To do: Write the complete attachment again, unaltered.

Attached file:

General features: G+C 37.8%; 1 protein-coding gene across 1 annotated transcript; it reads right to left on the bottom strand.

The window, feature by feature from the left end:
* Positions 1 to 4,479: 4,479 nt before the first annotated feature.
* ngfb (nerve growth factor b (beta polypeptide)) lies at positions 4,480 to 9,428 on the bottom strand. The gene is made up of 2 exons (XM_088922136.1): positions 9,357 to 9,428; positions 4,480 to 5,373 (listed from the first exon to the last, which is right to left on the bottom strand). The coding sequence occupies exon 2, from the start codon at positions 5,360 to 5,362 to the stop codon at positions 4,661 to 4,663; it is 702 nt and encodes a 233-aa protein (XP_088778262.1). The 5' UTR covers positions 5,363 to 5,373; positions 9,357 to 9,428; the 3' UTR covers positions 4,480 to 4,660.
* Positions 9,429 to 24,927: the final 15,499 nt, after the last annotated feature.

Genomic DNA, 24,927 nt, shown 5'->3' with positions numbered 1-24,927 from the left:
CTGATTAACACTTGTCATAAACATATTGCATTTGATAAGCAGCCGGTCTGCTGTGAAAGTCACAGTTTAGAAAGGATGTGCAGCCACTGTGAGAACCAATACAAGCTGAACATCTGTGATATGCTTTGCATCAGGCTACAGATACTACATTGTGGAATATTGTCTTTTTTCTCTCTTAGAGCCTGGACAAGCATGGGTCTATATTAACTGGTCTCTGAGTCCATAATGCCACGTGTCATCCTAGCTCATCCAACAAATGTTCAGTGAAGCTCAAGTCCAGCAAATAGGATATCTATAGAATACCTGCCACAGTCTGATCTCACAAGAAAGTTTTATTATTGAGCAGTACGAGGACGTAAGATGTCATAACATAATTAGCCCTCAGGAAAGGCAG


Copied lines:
General features: G+C 37.8%; 1 protein-coding gene across 1 annotated transcript; it reads right to left on the bottom strand.

The window, feature by feature from the left end:
* Positions 1 to 4,479: 4,479 nt before the first annotated feature.
* ngfb (nerve growth factor b (beta polypeptide)) lies at positions 4,480 to 9,428 on the bottom strand. The gene is made up of 2 exons (XM_088922136.1): positions 9,357 to 9,428; positions 4,480 to 5,373 (listed from the first exon to the last, which is right to left on the bottom strand). The coding sequence occupies exon 2, from the start codon at positions 5,360 to 5,362 to the stop codon at positions 4,661 to 4,663; it is 702 nt and encodes a 233-aa protein (XP_088778262.1). The 5' UTR covers positions 5,363 to 5,373; positions 9,357 to 9,428; the 3' UTR covers positions 4,480 to 4,660.
* Positions 9,429 to 24,927: the final 15,499 nt, after the last annotated feature.

Genomic DNA, 24,927 nt, shown 5'->3' with positions numbered 1-24,927 from the left:
CTGATTAACACTTGTCATAAACATATTGCATTTGATAAGCAGCCGGTCTGCTGTGAAAGTCACAGTTTAGAAAGGATGTGCAGCCACTGTGAGAACCAATACAAGCTGAACATCTGTGATATGCTTTGCATCAGGCTACAGATACTACATTGTGGAATATTGTCTTTTTTCTCTCTTAGAGCCTGGACAAGCATGGGTCTATATTAACTGGTCTCTGAGTCCATAATGCCACGTGTCATCCTAGCTCATCCAACAAATGTTCAGTGAAGCTCAAGTCCAGCAAATAGGATATCTATAGAATACCTGCCACAGTCTGATCTCACAAGAAAGTTTTATTATTGAGCAGTACGAGGACGTAAGATGTCATAACATAATTAGCCCTCAGGAAAGGCAG